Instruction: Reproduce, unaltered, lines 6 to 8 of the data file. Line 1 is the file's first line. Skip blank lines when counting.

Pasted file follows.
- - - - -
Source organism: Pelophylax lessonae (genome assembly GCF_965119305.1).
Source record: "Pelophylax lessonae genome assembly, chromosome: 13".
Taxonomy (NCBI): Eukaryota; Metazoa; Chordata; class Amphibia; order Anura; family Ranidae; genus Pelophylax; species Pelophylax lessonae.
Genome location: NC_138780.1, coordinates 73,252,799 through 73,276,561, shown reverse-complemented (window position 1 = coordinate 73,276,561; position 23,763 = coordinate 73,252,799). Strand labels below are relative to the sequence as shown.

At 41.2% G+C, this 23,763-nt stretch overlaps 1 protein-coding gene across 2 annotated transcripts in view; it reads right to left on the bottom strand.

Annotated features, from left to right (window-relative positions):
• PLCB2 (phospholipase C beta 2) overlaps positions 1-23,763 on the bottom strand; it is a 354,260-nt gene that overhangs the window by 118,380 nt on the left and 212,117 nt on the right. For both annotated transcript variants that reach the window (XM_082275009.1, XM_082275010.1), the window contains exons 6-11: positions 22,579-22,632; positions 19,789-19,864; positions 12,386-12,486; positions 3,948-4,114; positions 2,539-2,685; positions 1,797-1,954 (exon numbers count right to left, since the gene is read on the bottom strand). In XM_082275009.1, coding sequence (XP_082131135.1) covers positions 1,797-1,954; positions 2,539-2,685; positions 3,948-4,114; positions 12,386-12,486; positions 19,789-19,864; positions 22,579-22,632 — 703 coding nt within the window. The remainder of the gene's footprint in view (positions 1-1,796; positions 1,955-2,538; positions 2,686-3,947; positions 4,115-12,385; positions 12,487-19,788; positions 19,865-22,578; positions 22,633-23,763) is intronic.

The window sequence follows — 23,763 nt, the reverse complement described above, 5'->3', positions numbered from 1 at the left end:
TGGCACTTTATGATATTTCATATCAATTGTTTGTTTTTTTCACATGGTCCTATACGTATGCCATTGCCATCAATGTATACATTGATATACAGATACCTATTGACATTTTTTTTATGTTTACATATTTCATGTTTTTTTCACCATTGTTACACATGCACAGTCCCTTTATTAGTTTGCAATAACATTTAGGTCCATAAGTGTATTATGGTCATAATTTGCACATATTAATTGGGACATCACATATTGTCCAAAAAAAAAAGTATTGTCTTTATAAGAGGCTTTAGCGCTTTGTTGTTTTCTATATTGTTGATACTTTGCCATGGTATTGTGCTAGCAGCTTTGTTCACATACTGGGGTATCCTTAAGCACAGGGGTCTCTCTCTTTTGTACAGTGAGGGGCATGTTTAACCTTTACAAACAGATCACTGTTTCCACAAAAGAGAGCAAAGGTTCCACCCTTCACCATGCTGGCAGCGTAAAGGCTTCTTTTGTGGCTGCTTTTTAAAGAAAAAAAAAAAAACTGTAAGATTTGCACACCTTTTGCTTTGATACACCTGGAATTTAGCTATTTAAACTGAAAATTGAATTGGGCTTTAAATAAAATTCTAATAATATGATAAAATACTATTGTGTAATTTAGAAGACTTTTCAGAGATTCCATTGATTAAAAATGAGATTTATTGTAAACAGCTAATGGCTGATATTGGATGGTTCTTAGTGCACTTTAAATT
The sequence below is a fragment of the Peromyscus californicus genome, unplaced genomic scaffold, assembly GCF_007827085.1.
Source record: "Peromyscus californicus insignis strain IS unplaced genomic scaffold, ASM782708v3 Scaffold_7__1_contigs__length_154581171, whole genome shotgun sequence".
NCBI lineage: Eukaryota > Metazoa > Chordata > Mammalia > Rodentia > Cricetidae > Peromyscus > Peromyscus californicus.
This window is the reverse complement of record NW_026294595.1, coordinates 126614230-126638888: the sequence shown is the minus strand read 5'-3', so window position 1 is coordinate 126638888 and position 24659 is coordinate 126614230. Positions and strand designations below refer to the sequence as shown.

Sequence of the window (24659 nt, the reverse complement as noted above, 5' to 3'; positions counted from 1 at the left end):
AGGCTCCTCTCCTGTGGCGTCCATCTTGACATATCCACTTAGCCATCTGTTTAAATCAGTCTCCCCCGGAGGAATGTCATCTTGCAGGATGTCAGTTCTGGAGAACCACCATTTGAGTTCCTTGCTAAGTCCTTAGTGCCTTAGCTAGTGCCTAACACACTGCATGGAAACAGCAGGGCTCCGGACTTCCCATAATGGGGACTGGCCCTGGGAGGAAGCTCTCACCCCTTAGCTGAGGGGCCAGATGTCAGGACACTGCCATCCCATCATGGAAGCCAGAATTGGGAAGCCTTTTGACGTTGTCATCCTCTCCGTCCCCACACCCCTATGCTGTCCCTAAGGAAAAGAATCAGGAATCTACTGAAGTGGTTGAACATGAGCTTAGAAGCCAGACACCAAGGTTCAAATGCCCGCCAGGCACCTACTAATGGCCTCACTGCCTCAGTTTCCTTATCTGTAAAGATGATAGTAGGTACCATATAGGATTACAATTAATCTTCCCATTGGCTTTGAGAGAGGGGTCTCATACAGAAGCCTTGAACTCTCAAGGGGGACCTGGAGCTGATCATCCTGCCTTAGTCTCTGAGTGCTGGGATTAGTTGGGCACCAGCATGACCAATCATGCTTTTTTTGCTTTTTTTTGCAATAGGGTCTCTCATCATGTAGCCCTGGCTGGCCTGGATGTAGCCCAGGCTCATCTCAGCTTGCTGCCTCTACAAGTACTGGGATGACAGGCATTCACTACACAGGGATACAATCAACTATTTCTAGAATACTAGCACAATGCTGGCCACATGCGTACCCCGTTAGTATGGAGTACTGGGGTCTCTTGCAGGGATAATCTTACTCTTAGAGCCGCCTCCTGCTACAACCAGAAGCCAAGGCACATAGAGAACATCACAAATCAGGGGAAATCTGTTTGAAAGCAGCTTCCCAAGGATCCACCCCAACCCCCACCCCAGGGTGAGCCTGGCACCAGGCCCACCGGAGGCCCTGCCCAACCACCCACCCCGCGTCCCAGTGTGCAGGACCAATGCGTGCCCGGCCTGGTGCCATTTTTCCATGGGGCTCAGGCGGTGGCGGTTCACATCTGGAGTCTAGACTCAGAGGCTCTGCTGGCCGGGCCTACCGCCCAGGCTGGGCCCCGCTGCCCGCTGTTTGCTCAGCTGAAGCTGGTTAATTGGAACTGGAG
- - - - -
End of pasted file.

Annotated features, from left to right (window-relative positions):
• PLCB2 (phospholipase C beta 2) overlaps positions 1-23,763 on the bottom strand; it is a 354,260-nt gene that overhangs the window by 118,380 nt on the left and 212,117 nt on the right. For both annotated transcript variants that reach the window (XM_082275009.1, XM_082275010.1), the window contains exons 6-11: positions 22,579-22,632; positions 19,789-19,864; positions 12,386-12,486; positions 3,948-4,114; positions 2,539-2,685; positions 1,797-1,954 (exon numbers count right to left, since the gene is read on the bottom strand). In XM_082275009.1, coding sequence (XP_082131135.1) covers positions 1,797-1,954; positions 2,539-2,685; positions 3,948-4,114; positions 12,386-12,486; positions 19,789-19,864; positions 22,579-22,632 — 703 coding nt within the window. The remainder of the gene's footprint in view (positions 1-1,796; positions 1,955-2,538; positions 2,686-3,947; positions 4,115-12,385; positions 12,487-19,788; positions 19,865-22,578; positions 22,633-23,763) is intronic.

The window sequence follows — 23,763 nt, the reverse complement described above, 5'->3', positions numbered from 1 at the left end: